One by one, like mighty oak trees falling in a forest, the Apollo Moon-walkers are leaving us.

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On January 7th - yesterday, as I write this - astronaut John Young passed away at the age of 87. Many Cockermouth Post readers won’t have heard of him, I realise; he was nowhere near as famous as other Apollo astronauts, like second man on the Moon Buzz Aldrin, Apollo 13 commander Jim Lovell and of course, Neil Armstrong, the first person in the history of mankind to set foot on another world. But he was NASA’s longest-serving and most accomplished space traveller. In fact, NASA’s astronauts had a lovely saying: “When kids grow up, they want to be astronauts. When astronauts grow up, they want to be John Young...”

Today the words ‘hero’ and ‘legend’ are bandied about so freely and so frequently, they simply don’t mean anything. A footballer can be hailed a ‘hero’ for scoring a match- winning goal. An actor is lauded as a ‘legend’ simply for living long enough to make enough films to earn them a ‘Lifetime Achievement’ award. But John Young was a hero and a legend, back in an age when those words meant something. After fighting in the Korean War, he became a test pilot, based at the same flight centre featured in the ‘Top Gun’ film, where he flew too many aircraft and broke too many records to list here (but remember the old Phantom jets? He was a test pilot on those...) After being selected by NASA as an astronaut in 1962, he went on to take part in three major space exploration programs. He flew a two-man Gemini capsule in 1963 and again in 1966. Three years later, he flew around the Moon on Apollo 10, the dress rehearsal for Armstrong and Aldrin's Apollo 11 landing two months later. He walked on the Moon himself in 1972, on the Apollo 16 mission, driving over 16 miles in the lunar

In April 1981, John Young commanded the sleek white space shuttle orbiter Columbia on the first ever space shuttle mission. I remember running home from Cockermouth Grammar School on the scheduled day of the launch and bursting through the door with, I thought, only minutes to spare, only to hear that the launch had been delayed. When Columbia did blast-off, several days later, I watched it with my heart thudding like a drum, almost too worried to look; NASA had never put a crew on the first launch of a new spacecraft before, so it was a spectacular but hugely risky test flight. John Young was used to those and lapped it up and relished every moment of it, bringing Columbia home safely after 36 orbits of the Earth. His sixth and final trip into space, in 1983, was also onboard Columbia. After that, he retired from flying into space but remained heavily involved with NASA and was a huge advocate for space exploration until the day he died.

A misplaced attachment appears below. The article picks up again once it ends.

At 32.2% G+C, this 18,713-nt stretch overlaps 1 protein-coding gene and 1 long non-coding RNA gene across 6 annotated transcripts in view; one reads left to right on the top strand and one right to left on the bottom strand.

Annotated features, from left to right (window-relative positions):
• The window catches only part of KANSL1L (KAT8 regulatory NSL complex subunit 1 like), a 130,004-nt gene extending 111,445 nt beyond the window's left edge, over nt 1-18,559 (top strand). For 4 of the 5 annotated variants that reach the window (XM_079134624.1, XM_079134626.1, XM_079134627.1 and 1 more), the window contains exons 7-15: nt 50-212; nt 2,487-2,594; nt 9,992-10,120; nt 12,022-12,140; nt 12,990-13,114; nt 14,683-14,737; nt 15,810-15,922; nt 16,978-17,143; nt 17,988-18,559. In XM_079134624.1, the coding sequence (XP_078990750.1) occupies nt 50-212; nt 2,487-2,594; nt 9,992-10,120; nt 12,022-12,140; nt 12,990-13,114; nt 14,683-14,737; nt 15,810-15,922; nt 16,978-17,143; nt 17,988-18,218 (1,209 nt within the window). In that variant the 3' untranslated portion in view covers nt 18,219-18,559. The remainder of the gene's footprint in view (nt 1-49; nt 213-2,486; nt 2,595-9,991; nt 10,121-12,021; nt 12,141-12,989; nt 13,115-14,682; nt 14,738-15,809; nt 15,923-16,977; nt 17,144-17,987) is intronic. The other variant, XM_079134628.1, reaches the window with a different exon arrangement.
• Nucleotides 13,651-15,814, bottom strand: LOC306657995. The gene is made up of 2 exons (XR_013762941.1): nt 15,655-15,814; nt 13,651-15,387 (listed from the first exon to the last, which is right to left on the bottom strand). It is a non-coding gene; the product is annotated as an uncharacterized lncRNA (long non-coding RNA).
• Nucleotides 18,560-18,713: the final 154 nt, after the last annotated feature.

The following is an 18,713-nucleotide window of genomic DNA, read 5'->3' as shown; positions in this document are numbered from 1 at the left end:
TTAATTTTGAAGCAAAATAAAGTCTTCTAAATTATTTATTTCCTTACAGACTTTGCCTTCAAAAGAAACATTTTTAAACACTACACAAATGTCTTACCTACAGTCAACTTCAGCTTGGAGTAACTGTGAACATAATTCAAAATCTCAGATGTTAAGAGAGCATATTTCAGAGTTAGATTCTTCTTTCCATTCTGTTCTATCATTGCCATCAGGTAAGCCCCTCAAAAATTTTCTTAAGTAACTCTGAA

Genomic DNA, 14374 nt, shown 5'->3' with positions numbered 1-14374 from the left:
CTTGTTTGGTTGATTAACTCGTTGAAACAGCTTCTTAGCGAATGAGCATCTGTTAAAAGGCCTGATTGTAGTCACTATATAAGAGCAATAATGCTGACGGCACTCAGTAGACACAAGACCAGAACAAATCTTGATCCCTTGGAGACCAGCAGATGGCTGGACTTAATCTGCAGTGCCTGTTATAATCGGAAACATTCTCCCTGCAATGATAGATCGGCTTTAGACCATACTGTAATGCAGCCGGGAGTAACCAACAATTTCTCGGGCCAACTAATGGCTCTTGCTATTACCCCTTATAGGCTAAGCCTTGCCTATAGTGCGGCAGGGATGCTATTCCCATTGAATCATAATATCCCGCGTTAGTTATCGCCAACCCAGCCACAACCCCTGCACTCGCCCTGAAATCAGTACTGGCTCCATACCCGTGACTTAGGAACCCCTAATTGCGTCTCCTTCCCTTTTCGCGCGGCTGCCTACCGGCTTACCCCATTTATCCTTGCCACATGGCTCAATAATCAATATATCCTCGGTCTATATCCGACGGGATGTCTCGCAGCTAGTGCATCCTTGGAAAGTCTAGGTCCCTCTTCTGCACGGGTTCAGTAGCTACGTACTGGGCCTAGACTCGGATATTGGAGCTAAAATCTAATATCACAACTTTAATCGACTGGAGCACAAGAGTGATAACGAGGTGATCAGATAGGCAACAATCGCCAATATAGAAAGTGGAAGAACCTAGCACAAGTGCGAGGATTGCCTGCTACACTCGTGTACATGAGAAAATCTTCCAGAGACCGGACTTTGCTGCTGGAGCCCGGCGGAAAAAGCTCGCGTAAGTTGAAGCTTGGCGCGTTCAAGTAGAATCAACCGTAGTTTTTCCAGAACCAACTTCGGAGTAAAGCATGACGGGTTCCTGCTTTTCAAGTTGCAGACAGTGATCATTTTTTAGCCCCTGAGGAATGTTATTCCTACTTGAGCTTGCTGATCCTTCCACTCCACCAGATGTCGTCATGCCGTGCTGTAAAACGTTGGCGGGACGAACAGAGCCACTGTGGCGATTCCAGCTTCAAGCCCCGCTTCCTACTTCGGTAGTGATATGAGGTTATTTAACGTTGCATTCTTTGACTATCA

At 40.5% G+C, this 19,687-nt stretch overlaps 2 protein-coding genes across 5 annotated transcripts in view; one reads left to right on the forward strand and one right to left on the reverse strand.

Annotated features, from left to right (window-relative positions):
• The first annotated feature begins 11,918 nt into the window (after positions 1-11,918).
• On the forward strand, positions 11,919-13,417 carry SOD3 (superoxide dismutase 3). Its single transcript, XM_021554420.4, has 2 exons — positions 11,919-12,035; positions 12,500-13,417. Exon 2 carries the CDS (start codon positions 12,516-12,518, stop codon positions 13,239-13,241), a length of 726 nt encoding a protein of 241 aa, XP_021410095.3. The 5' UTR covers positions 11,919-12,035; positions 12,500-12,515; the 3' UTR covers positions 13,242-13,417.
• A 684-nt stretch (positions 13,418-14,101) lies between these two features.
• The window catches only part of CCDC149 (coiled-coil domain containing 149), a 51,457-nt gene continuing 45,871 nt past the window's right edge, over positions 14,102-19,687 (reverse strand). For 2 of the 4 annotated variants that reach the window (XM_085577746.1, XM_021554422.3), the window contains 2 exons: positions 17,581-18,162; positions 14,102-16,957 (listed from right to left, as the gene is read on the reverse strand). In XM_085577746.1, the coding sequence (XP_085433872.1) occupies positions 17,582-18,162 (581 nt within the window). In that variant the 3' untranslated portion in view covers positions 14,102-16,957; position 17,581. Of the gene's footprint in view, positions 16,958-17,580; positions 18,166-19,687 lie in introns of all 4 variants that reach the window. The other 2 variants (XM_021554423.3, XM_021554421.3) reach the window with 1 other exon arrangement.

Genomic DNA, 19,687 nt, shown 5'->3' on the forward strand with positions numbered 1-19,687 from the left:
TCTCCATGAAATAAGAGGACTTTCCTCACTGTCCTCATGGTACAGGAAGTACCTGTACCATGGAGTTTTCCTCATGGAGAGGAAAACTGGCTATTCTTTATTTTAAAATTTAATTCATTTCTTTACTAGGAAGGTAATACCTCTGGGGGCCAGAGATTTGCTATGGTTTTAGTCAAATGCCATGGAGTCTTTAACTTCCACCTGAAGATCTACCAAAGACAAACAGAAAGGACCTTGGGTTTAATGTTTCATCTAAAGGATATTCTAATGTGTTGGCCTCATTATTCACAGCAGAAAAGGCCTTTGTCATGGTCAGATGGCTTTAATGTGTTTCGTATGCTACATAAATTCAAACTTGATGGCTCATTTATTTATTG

This incredible man’s passing means there are now only five of the Apollo Moon-walkers left alive. They too will fall, one by one, until there are none-left. Of course, that will be a terribly sad day for all of us who are ‘into’ space but it will genuinely mark the end of an era, an era when there were people walking on the Earth who had also walked on another world. On that day, the Apollo landings on the Moon really will pass into history, becoming historical events to be studied in school lessons like the Second World War, the Battle of Hastings or the construction of Stonehenge.

Does this matter? I think it does. Today there are a growing number of people who screech on Social Media that the Apollo missions never happened, that they were all faked. Incredibly, some of them even shouted ‘FAKE!’ and ‘NASA LIARS!’ in the comments beneath NASA’s obituary of Young on Twitter and Facebook. I fear that once all the Moon- walkers have gone, the numbers of these people will increase, and their poisonous ignorance will spread. More and more kids will come up against it online and some will believe it. I hope everyone reading this realises how dangerous that would be.

So, next time you see the Moon in the sky, take a moment to think about the Apollo missions and the brave astronauts who went on them. It will be a long, long time before we see anything like those mighty machines, or their crews again.

Stuart Atkinson Eddington Astronomical Society of Kendal

ISSUE 422 | 25 JANUARY 2018 | 16



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